Award-winner values relationships in land preservation


Improving the environment or building farming’s reputation among consumers might be possible incentives for getting involved with farmland conservation efforts, but for St-Isidore’s Marc Bercier it’s relationships.

Bercier was the winner of this year’s $10,000 Dave Reid Award from Alternative Land Use Services (ALUS) Canada. He’s been involved in ALUS projects for eight years.

Why it matters: There are increasingly diverse types of farmers involved in Alternative Land Use Services projects.

The Dave Reid award recognizes an ALUS participant who is an “excellent steward of the land and who (has) done outstanding and innovative work in producing ecological services.”

The Weston Family Ecosystem Innovation Award, of equal value, was awarded the same day to Dr. Amy Newman, associate professor in the University of Guelph’s Department of Integrative Biology.

Bercier, who serves on ALUS Canada’s Partnership Advisory Committee, has long been a leader in Ontario’s seed sector, and this award cements his status as a leader in marginal land naturalization. 

Eight years ago he made a decision to convert a gully on a just-purchased farm he tobogganed on and ate wild strawberries from as a youth when it was owned by his uncle, to more vegetation. The area now includes about four kilometres of buffer strips, pollinator habitat, and venues for visiting schoolchildren studying outdoor activities and natural systems.

He insists average yields have increased on the 3,000 acres operated by La Ferme Agribec since embarking on land naturalization, thanks to increased pollinator presence and improved soil quality. Plus, “I don’t have the time or money for a cottage in the north. But I have, on the farm, a natural green space where I can relax, and be proud of it.”

Bercier’s first on-farm venture following graduation from Alfred College in the 1980s was a seed cleaning facility – a now much-expanded business that continues to this day. The farm on which he was raised, a dairy operation during his youth, was soon converted to specialized seed production.

In soybeans, Bercier joined forces with seven other producers to form Pro Seeds, a venture he divested several years later after realizing his views on biotechnology had diverged from the mainstream. From there, he moved on to specializing in hemp – a crop he says he introduced onto La Ferme Agriber in order to broaden the crop rotation. The farm is now home to two separate hemp-related seed businesses.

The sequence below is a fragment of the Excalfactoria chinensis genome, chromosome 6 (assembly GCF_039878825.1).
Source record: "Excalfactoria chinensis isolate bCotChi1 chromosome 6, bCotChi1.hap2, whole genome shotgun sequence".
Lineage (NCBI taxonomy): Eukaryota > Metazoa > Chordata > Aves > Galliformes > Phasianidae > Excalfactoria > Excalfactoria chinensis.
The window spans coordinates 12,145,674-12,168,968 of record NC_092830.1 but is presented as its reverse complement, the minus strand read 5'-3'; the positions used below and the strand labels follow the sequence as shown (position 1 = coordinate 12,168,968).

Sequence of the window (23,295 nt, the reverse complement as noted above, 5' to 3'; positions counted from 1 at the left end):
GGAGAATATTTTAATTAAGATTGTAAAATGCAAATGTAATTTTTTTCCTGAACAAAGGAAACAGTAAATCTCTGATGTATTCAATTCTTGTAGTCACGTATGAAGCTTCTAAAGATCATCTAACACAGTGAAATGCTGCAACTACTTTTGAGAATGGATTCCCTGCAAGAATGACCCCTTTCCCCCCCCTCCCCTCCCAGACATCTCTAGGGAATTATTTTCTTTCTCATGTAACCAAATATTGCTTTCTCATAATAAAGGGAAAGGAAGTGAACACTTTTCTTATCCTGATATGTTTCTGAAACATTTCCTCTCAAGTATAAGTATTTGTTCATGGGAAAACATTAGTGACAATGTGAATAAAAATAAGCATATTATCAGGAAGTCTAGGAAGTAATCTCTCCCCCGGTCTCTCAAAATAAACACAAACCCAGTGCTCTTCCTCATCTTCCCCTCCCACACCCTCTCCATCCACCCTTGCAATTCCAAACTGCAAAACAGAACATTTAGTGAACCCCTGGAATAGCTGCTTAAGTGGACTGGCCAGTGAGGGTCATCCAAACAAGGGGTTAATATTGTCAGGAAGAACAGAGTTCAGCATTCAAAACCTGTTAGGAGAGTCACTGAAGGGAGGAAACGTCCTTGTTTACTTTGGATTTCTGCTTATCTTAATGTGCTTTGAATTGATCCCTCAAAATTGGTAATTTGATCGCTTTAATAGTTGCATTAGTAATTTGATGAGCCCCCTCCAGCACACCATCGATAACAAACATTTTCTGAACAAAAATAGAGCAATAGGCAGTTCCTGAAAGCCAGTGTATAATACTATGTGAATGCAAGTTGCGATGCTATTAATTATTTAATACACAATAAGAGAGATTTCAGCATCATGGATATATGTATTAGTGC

“I do think I’m successful in business,” he agreed. “But for me, I never talk about money. I talk about the vision.”

It may not be surprising, then, that when asked about ALUS, Bercier doesn’t mention that the fact the organization’s role is to hand over money to farm landowners who convert cropland into such uses as wetlands, riparian zones, or native tall-grass prairie buffers.

Since first rejecting the recommendation of his farm drainage contractor eight years ago, and instead deciding to transform the gully on what had once been his uncle’s farm into an environmental preserve, he says the people he has encountered have made it all worthwhile.

He has met farmers “who don’t judge” him as a landowner collaborating with a conservation authority. And, just as importantly, he has met non-farmers “who don’t judge me as a cash-cropper.” He may have a big sprayer, and big tractors, but that doesn’t mean he isn’t using high-tech innovations to limit the environmental impact of his tillage and pest control activities.

Bercier said opportunities to meet members of the Eastern Ontario region’s First Nations have been particularly rewarding. He recalls experiencing his first “land acknowledgement” at the commencement of a conference in Kemptville at which he was a guest speaker and meeting with First Nations representatives on the South Nation Conservation Authority.

“This summer, my holiday was to walk the South Nation trails and learn about the history of this area,” he said, adding he was certainly never told in school that the First Nations of his region were also farmers.

“When we talk about our farm, they learn from me. But I learn a lot from the First Nations.”

Bercier says he has repeatedly been surprised how quickly areas of less-than-productive farmland have been transformed into natural states. And he’s certain that “every farmer has a piece of land, even if it’s just a part of an acre, that’s impractical to farm.”

He loves spreading the word about ALUS, and the goals the program encapsulates. So he’s open to the possibilities of what to do with the $10,000 award. 

“I need help from people like you,” he insisted, to bring forward ideas he might be interested in supporting. Is it a community garden for people with limited income? Or subsidizing bus trips from agricultural colleges to ALUS sites? Or maybe even a start-up business providing chemical-free lawn care and seeding lawns to drought-resistant and slow-growing species that don’t require watering and only need limited mowing?

If he likes the idea enough, Bercier says, he might even throw in his matching $10,000 – especially if it’s a young person or family.

“Because this is the generation that really needs to help us change the mentality of the way we farm.”

A runner-up Dave Reid prize of $1,500 was handed to Lambton County ALUS participants Mary Ellen and John King.